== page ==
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I've been building a toolkit for my game and recently decided I needed a history system as well as clean out the mountain of event handlers building up in my code. To do this, I've started using something I refer to as "contexts" to separate out the code. Each context refers to, essentially, different tools (SelectionContext, DrawTerrainContext, etc.) and they also contain "actions" which are added/removed from the history stack.

Some pseudo-code:

public abstract class Context
{
    public abstract void Initialize();
    public abstract void Destroy();
    public virtual void Update();
}

public interface IAction
{
    void Execute();
    void Undo();
}

public class SelectionContext : Context
{
    public override void Initialiize() { // Stuff }
    public override void Destroy() { // More stuff }
    public override void Update()
    {
        if(mouseDown && noSelection)
            startSelection();
        else if(mouseDown && !noSelection)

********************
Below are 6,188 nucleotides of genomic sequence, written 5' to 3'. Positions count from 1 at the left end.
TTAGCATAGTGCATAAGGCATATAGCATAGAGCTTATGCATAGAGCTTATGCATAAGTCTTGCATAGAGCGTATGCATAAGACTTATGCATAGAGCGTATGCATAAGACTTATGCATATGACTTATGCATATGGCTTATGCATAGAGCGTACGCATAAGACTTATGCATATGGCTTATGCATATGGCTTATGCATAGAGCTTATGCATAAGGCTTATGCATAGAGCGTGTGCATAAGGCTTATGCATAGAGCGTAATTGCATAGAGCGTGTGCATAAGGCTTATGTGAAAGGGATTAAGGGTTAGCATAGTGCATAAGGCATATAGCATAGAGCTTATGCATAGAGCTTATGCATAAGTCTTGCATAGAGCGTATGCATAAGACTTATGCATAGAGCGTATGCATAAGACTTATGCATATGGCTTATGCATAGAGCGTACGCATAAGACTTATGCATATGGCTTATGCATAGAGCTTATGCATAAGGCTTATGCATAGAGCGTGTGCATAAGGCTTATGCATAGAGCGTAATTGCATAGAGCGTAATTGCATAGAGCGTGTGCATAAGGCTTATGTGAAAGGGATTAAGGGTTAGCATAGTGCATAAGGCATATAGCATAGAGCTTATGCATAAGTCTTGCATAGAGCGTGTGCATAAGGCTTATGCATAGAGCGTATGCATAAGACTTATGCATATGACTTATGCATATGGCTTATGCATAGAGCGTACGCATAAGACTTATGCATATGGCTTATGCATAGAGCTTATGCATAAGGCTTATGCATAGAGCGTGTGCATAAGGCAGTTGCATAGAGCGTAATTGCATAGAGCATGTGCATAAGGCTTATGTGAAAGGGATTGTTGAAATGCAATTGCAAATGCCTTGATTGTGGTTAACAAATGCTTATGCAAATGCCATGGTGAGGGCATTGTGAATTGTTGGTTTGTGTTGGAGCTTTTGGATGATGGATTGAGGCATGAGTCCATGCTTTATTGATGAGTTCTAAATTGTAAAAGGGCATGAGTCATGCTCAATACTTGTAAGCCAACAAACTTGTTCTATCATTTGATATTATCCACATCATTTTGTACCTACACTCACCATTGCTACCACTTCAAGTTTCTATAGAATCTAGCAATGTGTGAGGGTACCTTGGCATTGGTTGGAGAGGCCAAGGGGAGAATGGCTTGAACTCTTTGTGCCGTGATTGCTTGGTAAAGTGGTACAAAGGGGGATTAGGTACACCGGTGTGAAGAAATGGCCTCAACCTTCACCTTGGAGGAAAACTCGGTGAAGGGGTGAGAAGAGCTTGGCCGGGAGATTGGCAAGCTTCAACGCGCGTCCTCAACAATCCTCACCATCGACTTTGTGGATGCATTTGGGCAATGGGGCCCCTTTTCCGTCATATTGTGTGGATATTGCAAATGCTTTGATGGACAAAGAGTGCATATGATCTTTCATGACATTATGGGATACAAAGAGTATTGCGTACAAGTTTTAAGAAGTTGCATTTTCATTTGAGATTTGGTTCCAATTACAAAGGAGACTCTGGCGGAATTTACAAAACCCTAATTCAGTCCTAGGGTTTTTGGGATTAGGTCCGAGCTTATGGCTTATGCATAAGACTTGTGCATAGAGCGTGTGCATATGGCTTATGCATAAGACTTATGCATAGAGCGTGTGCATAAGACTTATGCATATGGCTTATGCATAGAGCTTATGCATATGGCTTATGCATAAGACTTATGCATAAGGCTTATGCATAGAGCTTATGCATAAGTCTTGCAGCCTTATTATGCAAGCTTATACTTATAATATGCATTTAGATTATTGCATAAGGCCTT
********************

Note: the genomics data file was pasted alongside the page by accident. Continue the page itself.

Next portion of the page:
expandSelection();
        else if(!mouseDown && !noSelection)
            finishSelection();
    }

    public void startSelection() { // Create "SelectionAction" object }
    public void expandSelection() { // Update data in "SelectionAction" }
    public void finishSelection() { // Execute and push "SelectionAction" to history }

    private class SelectionAction : IAction
    {
        private List<object> _oldSelection;
        private List<object> _newSelection;

        public SelectionAction() { // Save the current selection, if any }
        public void Execute() { // Select new selection }
        public void Undo() { // Restore previous selection }
    }
}

The above context may define things like a RectangleSelectionAction, EllipticalSelectionAction, etc.

Stacking them like this allows me to do things like select a section of terrain then go to a different Context to change textures or what have you then return to the selection.

While this is an improvement over putting almost everything in one file it still seems a little strange to me having to define small private classes in each context for each of their major actions.

Is there a standard (or better) way of abstracting out different tools from the main toolkit program to allow for easier development of future tools?

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1  
I like what you describe, but since you are asking for other ways to deal with your situation, I recommend taking a look at Plug-in (Computing). See also: Plug-in Architecture Framework for Beginners, Plugin Architecture, Plug-in Architectures –  Joshua Drake May 7 '12 at 12:32

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